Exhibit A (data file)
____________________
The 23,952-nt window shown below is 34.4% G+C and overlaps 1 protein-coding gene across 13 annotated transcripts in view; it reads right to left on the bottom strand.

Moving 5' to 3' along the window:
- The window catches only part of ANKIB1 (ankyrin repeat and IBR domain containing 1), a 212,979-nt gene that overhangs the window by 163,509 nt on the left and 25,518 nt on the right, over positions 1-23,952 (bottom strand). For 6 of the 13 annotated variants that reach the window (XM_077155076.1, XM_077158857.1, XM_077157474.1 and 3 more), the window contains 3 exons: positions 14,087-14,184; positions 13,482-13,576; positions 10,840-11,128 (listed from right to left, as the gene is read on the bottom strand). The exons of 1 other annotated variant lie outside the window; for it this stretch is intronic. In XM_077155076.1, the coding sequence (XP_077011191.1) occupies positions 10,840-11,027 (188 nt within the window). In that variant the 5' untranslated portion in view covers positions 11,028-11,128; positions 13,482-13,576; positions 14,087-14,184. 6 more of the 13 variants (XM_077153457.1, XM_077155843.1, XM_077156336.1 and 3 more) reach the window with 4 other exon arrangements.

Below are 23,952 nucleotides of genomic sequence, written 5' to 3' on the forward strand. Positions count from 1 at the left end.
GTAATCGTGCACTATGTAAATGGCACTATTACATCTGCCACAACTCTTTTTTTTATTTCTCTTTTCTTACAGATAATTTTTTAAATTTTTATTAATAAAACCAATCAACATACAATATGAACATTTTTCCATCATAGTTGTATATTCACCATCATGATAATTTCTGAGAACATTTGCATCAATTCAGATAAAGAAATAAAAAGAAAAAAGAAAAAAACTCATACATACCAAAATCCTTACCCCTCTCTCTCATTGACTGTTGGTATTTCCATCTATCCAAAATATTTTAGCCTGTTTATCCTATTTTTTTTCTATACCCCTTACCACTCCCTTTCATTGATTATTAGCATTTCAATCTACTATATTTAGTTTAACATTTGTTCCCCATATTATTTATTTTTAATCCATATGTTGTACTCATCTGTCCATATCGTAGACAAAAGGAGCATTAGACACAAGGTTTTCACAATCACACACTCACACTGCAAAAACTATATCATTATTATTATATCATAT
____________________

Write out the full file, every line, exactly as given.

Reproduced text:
The 23,952-nt window shown below is 34.4% G+C and overlaps 1 protein-coding gene across 13 annotated transcripts in view; it reads right to left on the bottom strand.

Moving 5' to 3' along the window:
- The window catches only part of ANKIB1 (ankyrin repeat and IBR domain containing 1), a 212,979-nt gene that overhangs the window by 163,509 nt on the left and 25,518 nt on the right, over positions 1-23,952 (bottom strand). For 6 of the 13 annotated variants that reach the window (XM_077155076.1, XM_077158857.1, XM_077157474.1 and 3 more), the window contains 3 exons: positions 14,087-14,184; positions 13,482-13,576; positions 10,840-11,128 (listed from right to left, as the gene is read on the bottom strand). The exons of 1 other annotated variant lie outside the window; for it this stretch is intronic. In XM_077155076.1, the coding sequence (XP_077011191.1) occupies positions 10,840-11,027 (188 nt within the window). In that variant the 5' untranslated portion in view covers positions 11,028-11,128; positions 13,482-13,576; positions 14,087-14,184. 6 more of the 13 variants (XM_077153457.1, XM_077155843.1, XM_077156336.1 and 3 more) reach the window with 4 other exon arrangements.

Below are 23,952 nucleotides of genomic sequence, written 5' to 3' on the forward strand. Positions count from 1 at the left end.
GTAATCGTGCACTATGTAAATGGCACTATTACATCTGCCACAACTCTTTTTTTTATTTCTCTTTTCTTACAGATAATTTTTTAAATTTTTATTAATAAAACCAATCAACATACAATATGAACATTTTTCCATCATAGTTGTATATTCACCATCATGATAATTTCTGAGAACATTTGCATCAATTCAGATAAAGAAATAAAAAGAAAAAAGAAAAAAACTCATACATACCAAAATCCTTACCCCTCTCTCTCATTGACTGTTGGTATTTCCATCTATCCAAAATATTTTAGCCTGTTTATCCTATTTTTTTTCTATACCCCTTACCACTCCCTTTCATTGATTATTAGCATTTCAATCTACTATATTTAGTTTAACATTTGTTCCCCATATTATTTATTTTTAATCCATATGTTGTACTCATCTGTCCATATCGTAGACAAAAGGAGCATTAGACACAAGGTTTTCACAATCACACACTCACACTGCAAAAACTATATCATTATTATTATATCATAT